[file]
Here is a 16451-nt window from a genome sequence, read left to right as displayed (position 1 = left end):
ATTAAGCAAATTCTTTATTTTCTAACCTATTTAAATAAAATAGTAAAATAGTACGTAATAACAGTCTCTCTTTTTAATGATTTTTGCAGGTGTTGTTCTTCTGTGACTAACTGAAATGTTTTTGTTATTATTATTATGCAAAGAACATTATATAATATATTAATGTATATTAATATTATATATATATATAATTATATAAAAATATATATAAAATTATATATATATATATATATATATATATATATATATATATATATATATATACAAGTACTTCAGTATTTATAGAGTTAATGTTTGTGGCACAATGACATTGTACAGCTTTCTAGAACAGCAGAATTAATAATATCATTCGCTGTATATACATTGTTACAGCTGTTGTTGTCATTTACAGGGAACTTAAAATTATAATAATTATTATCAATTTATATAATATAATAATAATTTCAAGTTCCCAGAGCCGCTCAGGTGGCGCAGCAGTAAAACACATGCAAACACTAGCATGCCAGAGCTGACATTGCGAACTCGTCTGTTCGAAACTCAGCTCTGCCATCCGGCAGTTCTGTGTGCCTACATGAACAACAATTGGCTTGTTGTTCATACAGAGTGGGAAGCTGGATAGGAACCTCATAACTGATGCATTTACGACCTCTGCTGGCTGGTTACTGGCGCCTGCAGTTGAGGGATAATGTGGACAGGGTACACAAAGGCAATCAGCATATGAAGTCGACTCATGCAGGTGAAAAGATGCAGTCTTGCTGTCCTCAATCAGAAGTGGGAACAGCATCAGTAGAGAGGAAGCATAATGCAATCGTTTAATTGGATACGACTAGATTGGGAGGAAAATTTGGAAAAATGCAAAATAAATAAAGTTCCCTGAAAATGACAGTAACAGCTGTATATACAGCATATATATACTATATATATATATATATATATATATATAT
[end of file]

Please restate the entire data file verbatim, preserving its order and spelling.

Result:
Here is a 16451-nt window from a genome sequence, read left to right as displayed (position 1 = left end):
ATTAAGCAAATTCTTTATTTTCTAACCTATTTAAATAAAATAGTAAAATAGTACGTAATAACAGTCTCTCTTTTTAATGATTTTTGCAGGTGTTGTTCTTCTGTGACTAACTGAAATGTTTTTGTTATTATTATTATGCAAAGAACATTATATAATATATTAATGTATATTAATATTATATATATATATAATTATATAAAAATATATATAAAATTATATATATATATATATATATATATATATATATATATATATATATATATACAAGTACTTCAGTATTTATAGAGTTAATGTTTGTGGCACAATGACATTGTACAGCTTTCTAGAACAGCAGAATTAATAATATCATTCGCTGTATATACATTGTTACAGCTGTTGTTGTCATTTACAGGGAACTTAAAATTATAATAATTATTATCAATTTATATAATATAATAATAATTTCAAGTTCCCAGAGCCGCTCAGGTGGCGCAGCAGTAAAACACATGCAAACACTAGCATGCCAGAGCTGACATTGCGAACTCGTCTGTTCGAAACTCAGCTCTGCCATCCGGCAGTTCTGTGTGCCTACATGAACAACAATTGGCTTGTTGTTCATACAGAGTGGGAAGCTGGATAGGAACCTCATAACTGATGCATTTACGACCTCTGCTGGCTGGTTACTGGCGCCTGCAGTTGAGGGATAATGTGGACAGGGTACACAAAGGCAATCAGCATATGAAGTCGACTCATGCAGGTGAAAAGATGCAGTCTTGCTGTCCTCAATCAGAAGTGGGAACAGCATCAGTAGAGAGGAAGCATAATGCAATCGTTTAATTGGATACGACTAGATTGGGAGGAAAATTTGGAAAAATGCAAAATAAATAAAGTTCCCTGAAAATGACAGTAACAGCTGTATATACAGCATATATATACTATATATATATATATATATATATATATAT